The student-run magazine of San Francisco State University

Xpress Magazine

The student-run magazine of San Francisco State University

Xpress Magazine

The student-run magazine of San Francisco State University

Xpress Magazine

Cave Rave

Uncovering the lively scenes that thrive beneath the surface.
Andrew Fogel
A crowd dances during Tobë set at the cave rave on Saturday, Oct. 28, 2023. (Andrew Fogel/Xpress Magazine)

Densely packed together, a crowd of rave-goers surrounds a makeshift DJ booth constructed out of a single steel barricade and two strips of caution tape. Colorful strobes pierce through the haze emitting from a fog machine. A psychedelic design is projected on the ceiling, illuminating the graffiti-ridden concrete walls encompassing the event. 

Situated at the end of a seemingly endless staircase and a dirt trail surrounded by trees, the abandoned military structure is perfectly secluded within the San Francisco cliffs. The remote location makes it an ideal spot for the initial secrecy of a rave.

Dressed in their Halloween costumes, hundreds of people set out to make the trek to the evening’s anticipated event. With each step up toward the faint booming bass of the speaker, attendees can feel their feet sinking into the sand. 

Despite the existence of events and festivals such as EDC, Outside Lands and Rolling Loud, “underground” rave culture has significantly declined since the early 2000s, as reported by Tammy L. Anderson in her Sociological Forum Journal. This has been measured by the prevalent decrease in the number of such events, as well as event attendance. Cave Rave was created to reinforce the authentic rave culture that used to exist in San Francisco.

The event thrown by Cave Rave Entertainment on Oct. 28 was created by an apparel design and merchandising student at SF State. Cave Rave Ent. is a combination rave-clothing brand. The inspiration to merge a clothing brand with a rave came from their combined love for music and clothing. The proceeds from the apparel are reintegrated into funding for the “cave raves” to keep them admission-free. 

Due to the legality of the unpermitted events, the student will be referred to by their Instagram handle @caverave.ent throughout the story for the purpose of anonymity and source protection.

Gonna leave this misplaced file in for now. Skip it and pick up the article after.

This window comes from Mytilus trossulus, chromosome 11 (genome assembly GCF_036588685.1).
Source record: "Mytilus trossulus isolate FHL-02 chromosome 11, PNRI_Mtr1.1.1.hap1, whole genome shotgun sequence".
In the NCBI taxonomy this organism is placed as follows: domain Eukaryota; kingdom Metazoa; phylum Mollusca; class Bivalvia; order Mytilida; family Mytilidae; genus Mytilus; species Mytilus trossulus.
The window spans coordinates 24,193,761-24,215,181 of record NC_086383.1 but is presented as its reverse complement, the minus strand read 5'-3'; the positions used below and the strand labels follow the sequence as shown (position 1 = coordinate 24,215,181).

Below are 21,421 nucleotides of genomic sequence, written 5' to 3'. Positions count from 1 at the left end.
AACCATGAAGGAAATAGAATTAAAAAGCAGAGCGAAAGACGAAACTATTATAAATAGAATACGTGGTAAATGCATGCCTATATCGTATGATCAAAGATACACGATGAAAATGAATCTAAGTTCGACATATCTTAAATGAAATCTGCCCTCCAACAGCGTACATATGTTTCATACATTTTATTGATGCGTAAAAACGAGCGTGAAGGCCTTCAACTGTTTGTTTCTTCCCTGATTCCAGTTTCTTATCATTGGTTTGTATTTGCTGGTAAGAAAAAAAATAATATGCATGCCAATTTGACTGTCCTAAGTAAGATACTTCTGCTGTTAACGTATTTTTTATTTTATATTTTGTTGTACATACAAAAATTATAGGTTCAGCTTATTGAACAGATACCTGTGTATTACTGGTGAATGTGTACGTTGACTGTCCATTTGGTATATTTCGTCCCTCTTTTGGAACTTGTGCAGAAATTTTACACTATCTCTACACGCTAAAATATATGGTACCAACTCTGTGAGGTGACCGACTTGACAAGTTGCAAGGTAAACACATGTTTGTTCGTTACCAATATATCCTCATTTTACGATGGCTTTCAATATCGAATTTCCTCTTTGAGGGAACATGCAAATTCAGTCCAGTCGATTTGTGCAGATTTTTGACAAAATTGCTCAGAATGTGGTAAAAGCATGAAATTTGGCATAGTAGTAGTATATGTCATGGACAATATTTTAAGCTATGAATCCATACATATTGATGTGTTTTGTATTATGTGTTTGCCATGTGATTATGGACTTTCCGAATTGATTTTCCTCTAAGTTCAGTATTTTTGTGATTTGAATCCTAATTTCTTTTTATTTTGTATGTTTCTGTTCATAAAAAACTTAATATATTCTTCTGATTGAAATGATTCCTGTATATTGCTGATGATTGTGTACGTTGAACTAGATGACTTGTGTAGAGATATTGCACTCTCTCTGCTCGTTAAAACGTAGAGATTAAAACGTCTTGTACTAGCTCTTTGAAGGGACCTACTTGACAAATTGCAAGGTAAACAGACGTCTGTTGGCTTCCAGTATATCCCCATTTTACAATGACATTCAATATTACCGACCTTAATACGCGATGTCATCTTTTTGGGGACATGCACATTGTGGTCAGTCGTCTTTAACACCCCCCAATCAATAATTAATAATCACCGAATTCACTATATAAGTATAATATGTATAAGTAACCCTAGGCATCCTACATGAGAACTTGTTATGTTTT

Tobë and KJ hype up the crowd during the cave rave near the beach on Saturday, Oct. 28, 2023. (Andrew Fogel/Xpress Magazine) (Andrew Fogel)

Cave Rave Ent. pulls inspiration from the past rave culture in San Francisco, as well as that of the United Kingdom and Russia  during the ’90s. The vision behind the brand emphasizes the importance of the overall rave experience. [9] From a fog machine to lasers and the limited color palette of lighting for a specific ‘darker aesthetic,’ the audience’s energy stems from the environment provided. 

“It started out because the events that I wanted to see and the energy I wanted to see in them wasn’t there in San Francisco, and so I wanted to bring that somehow,” said @caverave.ent.  “I’ve been to a couple of good events, don’t get me wrong — but it’s very rare, or they’re charging crazy money to get in.” 

Gia Guzman-Hornback, a second-year liberal arts major at SF State, heard about cave raves through a friend who sent her a screenshot of the flyer they had posted to the instagram story. What intrigued her most about the event was the location and being able to celebrate Halloween with her other schoolmates.

“It was really cute, you know, you had to take a little hike to get up to the party, it was awesome,” said Guzman-Hornback. “I thought it was organized really well […] I hope they have another one.” 

After attending a couple of pre-Halloween weekend parties, Finnley Lawler, a second-year visual communication design major at SF State, headed over to the Cave Rave event with some friends. Dressed as a chef, Lawler made his way to the front of the crowd, jumping and dancing around to the beat of the music. 

“I really like dancing, but I don’t like dancing to club music,” said Lawler. “Techno [music] and rave [events are] like, I love that […] and also kind of, like, the mosh-type energy vibe.”